Isn’t it fabulous to be a teacher today? We get to approach instruction in an innovative way, blend methods and delivery, ask questions, complete formative assessments, and differentiate all while observing in real-time the return on our instructional investments. High-fives to everyone. You are getting ready to throw up a high-five or fist bump, right? Don’t leave me hanging.
Wait, I have started rambling in blog-time excitement without taking a moment to introduce myself and set the tone. See, I was you twenty years ago, filled with enthusiasm, eagerness to build the most inviting and print-rich environment, completing an accident report because I stapled my finger to the bulletin board, psyching myself up to be the best for our most struggling students, and repeating frequently, “I got this! I got this! I got this. I got this???”
My name is Noelle Morris, thus KnoWell, and I was one of the original READ 180 teachers. I transitioned from the research with Orange County Public Schools and Dr. Hasselbring’s research with the literacy project to being the National Site Classroom for READ 180 in 1998. Thinking back, it was totally cool, and set me on a path to realize that collaborating with teachers, contributing to product development, and writing instructional materials was a passion. Hence two decades later, this is the road I’m traveling.
I want to use my blog to share my deep knowledge of our programs, model teacher metacognition, laugh, and discuss trends and hot topics as well as share stories that I experience as I travel across the country talking with READ 180 and System 44 educators weekly. Most importantly, I want to inspire you to know that you’ve got this. Let’s get started.
Gotta Have Friends
Give me a thumb's up if you have recently left a Getting Started session with one of our amazing team members from Professional Services. Is your Professional Learning Guide bedazzled with notes, reminders, and tons of side-note ideas? Which instructional routine are you the most excited to begin to implement? How many times have you rearranged your classroom? Do you have that poster that no matter how much tape you use on the back it will not stick? In fact, you’ve thought about using Gorilla Glue, but rethink because your walls are freshly painted, and it was shared as a “don’t do this” in a faculty meeting.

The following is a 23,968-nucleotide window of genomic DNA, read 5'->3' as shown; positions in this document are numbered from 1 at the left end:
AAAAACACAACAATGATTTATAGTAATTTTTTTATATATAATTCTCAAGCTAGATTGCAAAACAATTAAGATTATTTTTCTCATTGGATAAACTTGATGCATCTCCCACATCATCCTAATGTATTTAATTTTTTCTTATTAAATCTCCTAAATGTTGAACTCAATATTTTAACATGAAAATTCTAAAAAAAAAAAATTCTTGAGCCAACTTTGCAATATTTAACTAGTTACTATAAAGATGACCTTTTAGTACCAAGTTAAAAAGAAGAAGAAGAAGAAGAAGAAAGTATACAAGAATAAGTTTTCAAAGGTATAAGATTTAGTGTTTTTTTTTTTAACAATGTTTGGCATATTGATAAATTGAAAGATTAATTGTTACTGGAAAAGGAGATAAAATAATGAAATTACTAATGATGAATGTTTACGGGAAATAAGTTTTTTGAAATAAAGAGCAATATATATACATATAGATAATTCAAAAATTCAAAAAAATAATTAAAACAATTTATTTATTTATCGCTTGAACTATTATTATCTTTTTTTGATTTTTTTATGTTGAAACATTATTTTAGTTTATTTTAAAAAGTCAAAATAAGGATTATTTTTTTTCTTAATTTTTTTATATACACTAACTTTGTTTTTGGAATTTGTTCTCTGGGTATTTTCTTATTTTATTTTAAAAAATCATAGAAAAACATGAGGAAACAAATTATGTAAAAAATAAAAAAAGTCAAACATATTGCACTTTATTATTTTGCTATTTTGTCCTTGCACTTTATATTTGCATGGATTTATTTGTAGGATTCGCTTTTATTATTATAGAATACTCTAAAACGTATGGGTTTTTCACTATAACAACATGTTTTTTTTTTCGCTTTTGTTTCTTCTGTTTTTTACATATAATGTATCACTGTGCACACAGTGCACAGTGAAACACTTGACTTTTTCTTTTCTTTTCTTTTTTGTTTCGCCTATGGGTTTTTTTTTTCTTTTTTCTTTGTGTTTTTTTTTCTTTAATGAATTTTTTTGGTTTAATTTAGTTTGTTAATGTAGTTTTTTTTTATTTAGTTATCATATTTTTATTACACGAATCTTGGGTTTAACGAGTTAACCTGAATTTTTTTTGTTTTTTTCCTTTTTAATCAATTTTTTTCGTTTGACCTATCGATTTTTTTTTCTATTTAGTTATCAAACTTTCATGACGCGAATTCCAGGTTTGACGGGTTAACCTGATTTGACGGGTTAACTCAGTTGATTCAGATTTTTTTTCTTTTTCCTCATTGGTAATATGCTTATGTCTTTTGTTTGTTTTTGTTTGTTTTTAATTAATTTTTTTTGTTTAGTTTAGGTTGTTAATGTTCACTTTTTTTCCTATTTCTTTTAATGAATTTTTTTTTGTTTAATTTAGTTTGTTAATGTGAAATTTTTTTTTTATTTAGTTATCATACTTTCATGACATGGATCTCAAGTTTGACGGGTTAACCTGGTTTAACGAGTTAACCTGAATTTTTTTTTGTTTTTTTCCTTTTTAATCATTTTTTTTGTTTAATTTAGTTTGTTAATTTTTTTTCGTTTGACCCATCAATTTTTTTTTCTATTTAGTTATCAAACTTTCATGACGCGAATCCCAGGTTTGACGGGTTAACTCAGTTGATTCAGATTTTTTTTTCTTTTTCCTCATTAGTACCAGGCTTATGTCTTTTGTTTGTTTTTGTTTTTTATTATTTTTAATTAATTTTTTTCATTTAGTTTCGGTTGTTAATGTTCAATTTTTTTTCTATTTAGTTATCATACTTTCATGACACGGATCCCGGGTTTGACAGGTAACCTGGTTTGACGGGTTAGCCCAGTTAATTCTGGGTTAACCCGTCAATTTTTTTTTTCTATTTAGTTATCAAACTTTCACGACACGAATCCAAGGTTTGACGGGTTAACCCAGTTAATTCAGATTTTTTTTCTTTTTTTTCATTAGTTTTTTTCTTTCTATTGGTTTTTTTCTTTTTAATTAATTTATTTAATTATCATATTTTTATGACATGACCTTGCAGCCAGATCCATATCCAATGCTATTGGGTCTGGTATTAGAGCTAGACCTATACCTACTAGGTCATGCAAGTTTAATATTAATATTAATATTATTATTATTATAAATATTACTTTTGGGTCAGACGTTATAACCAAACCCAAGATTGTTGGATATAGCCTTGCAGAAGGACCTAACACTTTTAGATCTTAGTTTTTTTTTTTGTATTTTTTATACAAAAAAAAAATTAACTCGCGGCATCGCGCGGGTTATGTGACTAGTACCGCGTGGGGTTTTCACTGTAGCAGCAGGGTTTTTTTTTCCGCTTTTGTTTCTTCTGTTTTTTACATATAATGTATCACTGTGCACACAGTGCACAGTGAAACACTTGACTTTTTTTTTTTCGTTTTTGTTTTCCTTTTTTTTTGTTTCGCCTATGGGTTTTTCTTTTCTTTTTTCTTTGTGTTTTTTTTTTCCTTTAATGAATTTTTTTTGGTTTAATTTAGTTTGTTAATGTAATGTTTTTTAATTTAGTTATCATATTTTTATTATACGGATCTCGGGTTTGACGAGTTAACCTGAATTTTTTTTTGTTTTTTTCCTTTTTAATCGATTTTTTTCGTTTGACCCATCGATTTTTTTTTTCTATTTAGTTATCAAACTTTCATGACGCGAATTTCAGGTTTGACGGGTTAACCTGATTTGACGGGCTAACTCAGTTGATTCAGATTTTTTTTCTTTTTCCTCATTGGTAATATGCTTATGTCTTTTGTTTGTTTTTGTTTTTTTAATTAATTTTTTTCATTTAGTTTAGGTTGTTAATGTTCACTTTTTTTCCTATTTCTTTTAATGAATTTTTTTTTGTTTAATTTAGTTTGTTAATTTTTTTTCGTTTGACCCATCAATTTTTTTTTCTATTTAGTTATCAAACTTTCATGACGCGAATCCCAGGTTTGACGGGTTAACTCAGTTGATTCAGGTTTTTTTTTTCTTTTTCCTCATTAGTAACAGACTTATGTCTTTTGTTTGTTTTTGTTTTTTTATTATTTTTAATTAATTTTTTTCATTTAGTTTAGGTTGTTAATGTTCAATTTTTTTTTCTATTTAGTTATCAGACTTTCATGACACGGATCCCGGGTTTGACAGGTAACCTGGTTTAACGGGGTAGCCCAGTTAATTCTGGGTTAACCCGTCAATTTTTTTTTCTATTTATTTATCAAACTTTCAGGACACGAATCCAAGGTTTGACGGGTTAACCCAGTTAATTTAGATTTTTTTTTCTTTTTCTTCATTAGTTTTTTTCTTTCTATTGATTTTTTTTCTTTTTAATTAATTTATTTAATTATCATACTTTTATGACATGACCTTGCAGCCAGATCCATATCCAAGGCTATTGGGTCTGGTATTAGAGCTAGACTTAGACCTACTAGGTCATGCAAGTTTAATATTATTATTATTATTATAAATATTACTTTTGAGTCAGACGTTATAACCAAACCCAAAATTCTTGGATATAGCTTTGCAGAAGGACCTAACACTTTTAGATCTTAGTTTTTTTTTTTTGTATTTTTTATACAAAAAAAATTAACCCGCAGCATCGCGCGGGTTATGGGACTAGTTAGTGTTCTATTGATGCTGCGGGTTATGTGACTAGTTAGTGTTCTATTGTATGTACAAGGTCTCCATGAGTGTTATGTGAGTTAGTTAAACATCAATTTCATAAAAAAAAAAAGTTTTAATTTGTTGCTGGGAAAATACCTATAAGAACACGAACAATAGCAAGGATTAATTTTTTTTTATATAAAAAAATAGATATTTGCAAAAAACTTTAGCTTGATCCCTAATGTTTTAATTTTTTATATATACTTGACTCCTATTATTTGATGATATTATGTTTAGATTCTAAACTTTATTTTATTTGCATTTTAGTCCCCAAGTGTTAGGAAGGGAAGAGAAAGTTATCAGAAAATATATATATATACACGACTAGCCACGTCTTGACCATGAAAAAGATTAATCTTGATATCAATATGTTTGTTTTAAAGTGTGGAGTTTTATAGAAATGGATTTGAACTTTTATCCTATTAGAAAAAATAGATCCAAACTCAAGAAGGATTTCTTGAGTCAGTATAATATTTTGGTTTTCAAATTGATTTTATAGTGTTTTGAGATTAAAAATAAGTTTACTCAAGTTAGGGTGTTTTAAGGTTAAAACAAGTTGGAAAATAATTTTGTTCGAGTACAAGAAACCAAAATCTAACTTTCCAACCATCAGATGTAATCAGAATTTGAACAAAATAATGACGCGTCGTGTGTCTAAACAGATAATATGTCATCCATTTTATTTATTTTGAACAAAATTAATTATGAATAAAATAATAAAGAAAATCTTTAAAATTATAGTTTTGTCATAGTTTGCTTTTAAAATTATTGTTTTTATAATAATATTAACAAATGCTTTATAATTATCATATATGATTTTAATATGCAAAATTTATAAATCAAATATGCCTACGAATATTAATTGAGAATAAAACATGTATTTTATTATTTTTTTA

As teachers, we have similar “Back to School” moments. We go home and find that our non-educator friends often don’t have the same excitement about the anchor chart that we created from our favorite new Pinterest find. This is why we need to find our besties, thought partners, champions. There will be days that you want to talk a lesson out, ask for an opinion on instruction flow based on classroom design, and high-five the first moment of the breaking down of the failure cycle. We need to have a network. In 2003, we created the READ 180 Community, now Educator Community, to provide a space for READ 180 teachers to ask questions, find new tools, and share success stories. If you haven’t joined, please consider. Contribute to comments on Facebook and Twitter. Let us hear you, network, and build your network both at school, in the district, and on the Educator Community.
Types of Friends
Lunchroom Friends support us with a quick break. We establish a pattern of seating arrangements, learn what each other brings to eat, discuss power yoga, compare our Fitbit status, and exhale. At times, we discuss trends such as, how to keep fidget spinners out of the classroom. But, these friends give us a jolt in our energy to get to the next class with a second wind.
Teacher Besties provide us with the opportunity to celebrate, question, explore ideas, doubt, and remind us that we got this. Often, we have at least 1-3 besties. They see you struggle and find ways to share their expertise. They hear your students talking in another class about how fabulous your class is and let you know when you need this information the most. They travel to the store with you to help pick out your borders for the bulletin board as you need some creative influence. They decorate your door with 30 balloons and smile as your students say, “You’re 30? That is old, Miss.” And, they know when a movie is just the answer after a long day. These are our confidants and champions. We grow together and know how much we enjoy the work we do.
Professional Circle grows throughout the years. They are the educators that you meet along your professional journey. A Professional Circle friend remembers that you love a specific topic and pings you an article to read. This group keeps you challenged to be the best and in the know. It doesn’t matter if they haven’t seen you in a few days or a few years, because the connection was strong and you can always easily pick up where you left off. What I most enjoy about this group of friends is they can always challenge your thinking at the right time. In the work that I do now, I heavily rely on my Professional Circle.
One of my Professional Circles: Noelle Morris, Charmion Mohning, Theresa Bibbs, and Jackie Guerrero_Cypress-Fairbanks ISD
I look forward to hearing from you. Share your Back to School moments and classroom pictures. And, I hope to see you through my travels. I’m here to help you know READ 180, System 44, and our team well.
Love what you do. Do what you love. And know it well.